Kev-M's ASHP Perfor...
 
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Kev-M's ASHP Performance

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(@batalto)
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@kev-m through the magic of the internet

12kW Midea ASHP - 8.4kw solar - 29kWh batteries
262m2 house in Hampshire
Current weather compensation: 47@-2 and 31@17
My current performance can be found - HERE
Heat pump calculator spreadsheet - HERE


   
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(@derek-m)
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@kev-m 

Excellent data Kev, keep up the good work. 😀 


   
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(@kev-m)
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I've been running the system now on weather compensation only for a few weeks and as I said before, it's working well for us.  Some of that time I've had the heating running 24/7 and some off for 5 hours 12-5am.   I've messed around a bit with the HW but we use so little at the moment (electric showers and dishwasher) it should make little difference.  This is the story so far

kWh vs Ambient (5)

 

Blue is running the ASHP 24 hrs a day, red is 5am to midnight. I removed a couple of early outliers from when I was experimenting. An exponential trend is the best fit.  You can see that at the colder end, it makes a difference with the heating off at night; at the warmer end less so. I think this is because when it's cold, having the ASHP off for 5 hours makes a big dent in overall consumption.  This is offset a bit by a big peak at 5am to heat the flow from cold but not completely.  When it's warmer the overnight consumption is low, so not so much saved and at 5am the ASHP still has to raise the flow from room temperature to its target. 

The other thing to bear in mind is that I don't force the house to warm up; it does it as and when with the weather compensation flows.  If I were using auto adaptation I think the flow temp would increase until the house warmed up, which would give me a warmer house but lessen any saving from having the 12-5am break. We're happy with this as we don't want the house too warm at night.  (We also have TRVs on the bedroom radiators that we can adjust if we want.)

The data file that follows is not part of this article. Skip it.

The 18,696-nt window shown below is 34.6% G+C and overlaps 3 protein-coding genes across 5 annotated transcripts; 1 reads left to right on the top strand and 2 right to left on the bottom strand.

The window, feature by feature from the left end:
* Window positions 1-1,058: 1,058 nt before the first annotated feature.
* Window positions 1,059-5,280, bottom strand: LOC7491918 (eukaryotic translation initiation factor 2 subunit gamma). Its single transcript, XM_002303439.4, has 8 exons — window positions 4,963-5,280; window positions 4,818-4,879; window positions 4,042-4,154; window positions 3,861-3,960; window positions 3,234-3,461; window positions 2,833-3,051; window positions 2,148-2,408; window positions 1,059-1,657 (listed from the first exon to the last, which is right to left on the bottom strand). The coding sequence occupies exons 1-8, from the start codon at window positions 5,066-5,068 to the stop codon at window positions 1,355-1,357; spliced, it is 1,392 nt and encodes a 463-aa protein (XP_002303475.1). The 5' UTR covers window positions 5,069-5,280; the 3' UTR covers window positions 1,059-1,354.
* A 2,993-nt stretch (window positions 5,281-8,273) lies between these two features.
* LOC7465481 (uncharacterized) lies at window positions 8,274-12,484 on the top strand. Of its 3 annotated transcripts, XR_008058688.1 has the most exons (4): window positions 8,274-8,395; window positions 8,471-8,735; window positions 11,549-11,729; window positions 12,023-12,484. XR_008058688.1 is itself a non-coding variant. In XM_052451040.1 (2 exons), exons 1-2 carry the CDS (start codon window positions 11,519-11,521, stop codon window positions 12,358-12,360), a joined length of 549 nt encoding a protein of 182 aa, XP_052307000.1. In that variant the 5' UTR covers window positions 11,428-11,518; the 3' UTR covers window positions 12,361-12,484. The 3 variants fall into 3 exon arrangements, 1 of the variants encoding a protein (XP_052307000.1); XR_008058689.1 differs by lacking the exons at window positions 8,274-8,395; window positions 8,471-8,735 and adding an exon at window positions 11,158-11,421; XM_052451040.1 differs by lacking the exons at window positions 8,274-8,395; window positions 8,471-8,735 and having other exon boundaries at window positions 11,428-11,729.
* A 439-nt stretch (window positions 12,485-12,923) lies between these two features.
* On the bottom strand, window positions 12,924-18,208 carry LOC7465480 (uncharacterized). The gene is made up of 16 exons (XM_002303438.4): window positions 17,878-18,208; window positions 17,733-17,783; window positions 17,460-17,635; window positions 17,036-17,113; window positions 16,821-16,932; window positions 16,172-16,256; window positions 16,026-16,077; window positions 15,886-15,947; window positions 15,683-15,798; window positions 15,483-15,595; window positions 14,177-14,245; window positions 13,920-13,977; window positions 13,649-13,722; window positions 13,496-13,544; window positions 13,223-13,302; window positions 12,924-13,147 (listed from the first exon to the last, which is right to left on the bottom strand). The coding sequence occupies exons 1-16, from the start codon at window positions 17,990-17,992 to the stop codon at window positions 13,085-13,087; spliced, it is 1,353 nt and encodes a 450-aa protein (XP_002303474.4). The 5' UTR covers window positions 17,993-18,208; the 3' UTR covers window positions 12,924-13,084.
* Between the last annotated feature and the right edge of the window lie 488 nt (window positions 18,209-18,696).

What I'm going to do next is try something I've never done, which is to use a fixed flow temperature of 45C and control the house via the thermostats.   This is something a lot of people do with ASHPs and how some suppliers set up new installations.  The next week or so looks quite benign for weather so an ideal time.  I'm willing to experiment but don't want to bankrupt myself. I'll set both my zones for 21C constantly and I'll leave the heating off 12-5am as I've been doing most recently. I'll put the thermostats where the temperature is most stable, i.e. not in the hall/kitchen.  I'll plot the results on the chart above and see what I get.  

Any predictions? Mine is that it will cost me more! My average flow temp is about 35C to bumping it to 45C is going to make a difference.  What I'm not sure about is the effect of the thermostat switching the ASHP on and off but we'll see.     

    

This post was modified 3 years ago by Kev M

   
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(@markc)
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Posted by: @kev-m

Any predictions? Mine is that it will cost me more! My average flow temp is about 35C to bumping it to 45C is going to make a difference.  What I'm not sure about is the effect of the thermostat switching the ASHP on and off but we'll see.     

    

I did a similar experiment but using a 50ºC flow. That used 930kWh over 30 days vs 855kWh using the compensation curve. Both 30 day periods had an average 6.4ºC ambient outside temp.


   
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(@adaml)
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Posted by: @kev-m

Any predictions? Mine is that it will cost me more!